There’s a non-trivial amount of preparation you made when hiring for your team. You had to anticipate the need, make the requisition, screen candidates, interview the best ones, and finally make the offers.
There’s a moment of triumph you feel after a candidate signs. Recline, spin in your chair, you’re done.
But you’re not. You’re forgetting something. You have the biggest opportunity you will ever have to set them up for success.
Employee experience begins with the application, continues through the interview, and then kicks up after accepting the position. …
A while back, I had a personal website built to show the portfolio of projects I had completed up to that point. It was built on Rails, my technology of choice at the beginning of my software career. Many years later, I decided to rebuild my site as a blog to jumpstart my motivation and creativity.
Here’s how I built this site using modern technologies and sensibilities.
I love building things and writing. That said, I didn’t have an up-to-date place to put up anything. I figured that I should try to share my work and thoughts in a blog…
This is for myself, to remember my feelings and learnings from this unique time.
I had planned for 2020 to be the most important year in my career. This was the year to solidify my career goals concretely beyond “work with great people and make great things.”
I have a career in tech across corporations and startups of varying sizes. I know what kind of teams I want to work with and what kind of teams I want to avoid. For a while, these were the biggest career problems I faced. After a few proving years, having a well-paying job…
Honestly, I thought that Chrome extensions were more effort than they were worth to develop. I thought my extension would have to be useful for other people on the Chrome Web Store. Here’s how I was wrong.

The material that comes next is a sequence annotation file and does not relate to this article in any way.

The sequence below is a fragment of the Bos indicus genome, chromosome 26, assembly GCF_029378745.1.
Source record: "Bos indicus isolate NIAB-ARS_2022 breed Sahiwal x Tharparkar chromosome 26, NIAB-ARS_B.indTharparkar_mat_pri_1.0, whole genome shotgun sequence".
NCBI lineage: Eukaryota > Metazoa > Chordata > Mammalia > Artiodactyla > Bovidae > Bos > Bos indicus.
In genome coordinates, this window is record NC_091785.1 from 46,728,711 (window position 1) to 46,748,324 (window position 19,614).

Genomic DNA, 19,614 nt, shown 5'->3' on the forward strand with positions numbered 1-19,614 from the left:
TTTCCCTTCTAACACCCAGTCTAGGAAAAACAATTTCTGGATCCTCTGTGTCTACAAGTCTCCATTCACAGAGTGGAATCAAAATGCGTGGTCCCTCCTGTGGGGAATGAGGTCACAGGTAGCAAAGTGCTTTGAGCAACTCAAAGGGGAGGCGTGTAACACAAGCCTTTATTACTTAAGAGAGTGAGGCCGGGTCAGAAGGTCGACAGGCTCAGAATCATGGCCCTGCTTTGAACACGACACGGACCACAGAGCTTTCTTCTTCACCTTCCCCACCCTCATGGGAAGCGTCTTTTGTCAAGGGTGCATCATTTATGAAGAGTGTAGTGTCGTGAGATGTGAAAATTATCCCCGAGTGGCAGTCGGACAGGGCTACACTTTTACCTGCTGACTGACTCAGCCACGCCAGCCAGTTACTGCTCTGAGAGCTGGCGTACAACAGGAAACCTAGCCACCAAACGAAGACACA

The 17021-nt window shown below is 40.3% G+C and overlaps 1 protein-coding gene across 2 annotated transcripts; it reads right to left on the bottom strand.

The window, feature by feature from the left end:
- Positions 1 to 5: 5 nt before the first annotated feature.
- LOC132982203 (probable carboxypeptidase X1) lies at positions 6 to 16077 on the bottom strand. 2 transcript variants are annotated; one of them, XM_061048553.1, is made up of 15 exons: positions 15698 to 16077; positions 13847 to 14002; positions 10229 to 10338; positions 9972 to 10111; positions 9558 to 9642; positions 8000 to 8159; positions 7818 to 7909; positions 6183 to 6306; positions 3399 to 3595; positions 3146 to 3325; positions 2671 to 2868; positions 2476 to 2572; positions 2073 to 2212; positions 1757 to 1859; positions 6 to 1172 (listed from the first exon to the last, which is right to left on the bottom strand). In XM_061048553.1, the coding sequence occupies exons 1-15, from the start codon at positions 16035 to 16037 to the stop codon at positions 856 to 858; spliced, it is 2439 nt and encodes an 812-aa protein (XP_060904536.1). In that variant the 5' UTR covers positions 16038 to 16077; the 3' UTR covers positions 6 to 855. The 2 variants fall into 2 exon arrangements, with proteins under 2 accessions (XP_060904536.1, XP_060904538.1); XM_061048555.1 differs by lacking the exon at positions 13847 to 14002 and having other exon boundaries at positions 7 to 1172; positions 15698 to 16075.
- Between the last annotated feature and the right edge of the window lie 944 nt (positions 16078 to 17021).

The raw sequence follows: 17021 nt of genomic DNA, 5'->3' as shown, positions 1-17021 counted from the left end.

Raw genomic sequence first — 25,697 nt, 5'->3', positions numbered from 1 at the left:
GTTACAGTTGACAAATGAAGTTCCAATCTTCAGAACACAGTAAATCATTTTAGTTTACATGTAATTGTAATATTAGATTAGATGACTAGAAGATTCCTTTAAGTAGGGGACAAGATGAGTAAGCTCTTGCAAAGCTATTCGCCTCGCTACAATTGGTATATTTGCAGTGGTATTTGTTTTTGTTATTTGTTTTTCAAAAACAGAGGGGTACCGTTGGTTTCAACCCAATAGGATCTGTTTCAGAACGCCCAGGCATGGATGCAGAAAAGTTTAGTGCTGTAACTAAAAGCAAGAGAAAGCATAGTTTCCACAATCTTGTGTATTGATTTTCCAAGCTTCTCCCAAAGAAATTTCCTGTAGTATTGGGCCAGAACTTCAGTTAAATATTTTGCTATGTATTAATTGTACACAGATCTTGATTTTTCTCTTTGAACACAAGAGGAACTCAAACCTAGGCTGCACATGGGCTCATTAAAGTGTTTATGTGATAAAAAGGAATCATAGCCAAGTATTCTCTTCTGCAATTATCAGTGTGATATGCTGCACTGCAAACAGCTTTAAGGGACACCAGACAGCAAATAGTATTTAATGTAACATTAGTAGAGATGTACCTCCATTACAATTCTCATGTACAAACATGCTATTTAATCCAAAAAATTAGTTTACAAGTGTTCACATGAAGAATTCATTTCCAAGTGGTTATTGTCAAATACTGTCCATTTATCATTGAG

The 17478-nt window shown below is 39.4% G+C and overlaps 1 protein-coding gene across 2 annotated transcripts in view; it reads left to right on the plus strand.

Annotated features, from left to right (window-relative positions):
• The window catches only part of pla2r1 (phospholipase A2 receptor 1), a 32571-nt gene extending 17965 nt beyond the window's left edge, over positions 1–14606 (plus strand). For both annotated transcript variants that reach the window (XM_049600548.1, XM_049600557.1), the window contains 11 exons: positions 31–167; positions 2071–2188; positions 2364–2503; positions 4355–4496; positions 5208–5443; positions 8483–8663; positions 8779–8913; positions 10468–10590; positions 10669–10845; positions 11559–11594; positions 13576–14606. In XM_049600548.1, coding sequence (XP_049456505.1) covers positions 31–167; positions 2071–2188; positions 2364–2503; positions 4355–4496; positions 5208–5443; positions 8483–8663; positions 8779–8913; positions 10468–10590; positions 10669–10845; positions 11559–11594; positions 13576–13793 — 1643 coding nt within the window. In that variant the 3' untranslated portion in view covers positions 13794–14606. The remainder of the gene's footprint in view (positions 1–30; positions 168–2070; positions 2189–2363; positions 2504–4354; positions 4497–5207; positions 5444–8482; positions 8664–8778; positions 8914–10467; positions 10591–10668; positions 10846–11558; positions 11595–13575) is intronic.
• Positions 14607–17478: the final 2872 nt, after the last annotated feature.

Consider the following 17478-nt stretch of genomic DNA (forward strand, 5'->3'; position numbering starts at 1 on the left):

Skip to “Making the Extension” if you just want the goods.
I work at The Zebra. It’s a neat place with smart software engineers collaborating on interesting problems.
Any place that has software engineers has people griping and sniping about their tools. We’re craftspeople and take pride in our efficiency.
At The Zebra, we have an expectation that developers will squash their commits…
This is a step-by-step guide to building your own serverless React app with the practicality afforded by Next.js and the Firebase ecosystem.
After reading about Next.js’s new serverless mode and attending ServerlessDays ATX, I got the itch to wire up a simple example for a Firebase-flavored serverless app.
Read before you proceed: Firebase bundles all of your functions together and doesn’t natively support per-function bundling. A sufficiently large app with many routes may run into scaling issues. See this comment.
I wrote this all before I found this out so I’m publishing this anyway. Proceed if you dare!
I’m hoping this is useful for anyone out there who is looking for a real-world Redux + vanilla JS example beyond a button incrementer or to-do app.
Let’s go back to late 2017/early 2018. The subject app is in production and has ~8 engineers actively developing. This ain’t your trendy universal React app. It’s purpose-built for managing content for our company.
Writing software for people is satisfying! Each feature is an opportunity to create a well-measured solution to a problem. In modern software development, we aren’t just asked to solve these problems. We are also expected to delight our users.
I’ve found that when our job is to delight users, we can get lost in details. Mapping data from a database to UI elements on the screen is easier than ever. We’re tempted to rush through simple problems to spend extra time on more flashy interaction effects or ultra-efficient code.
Sometimes that results in unreliable code with a pretty veneer.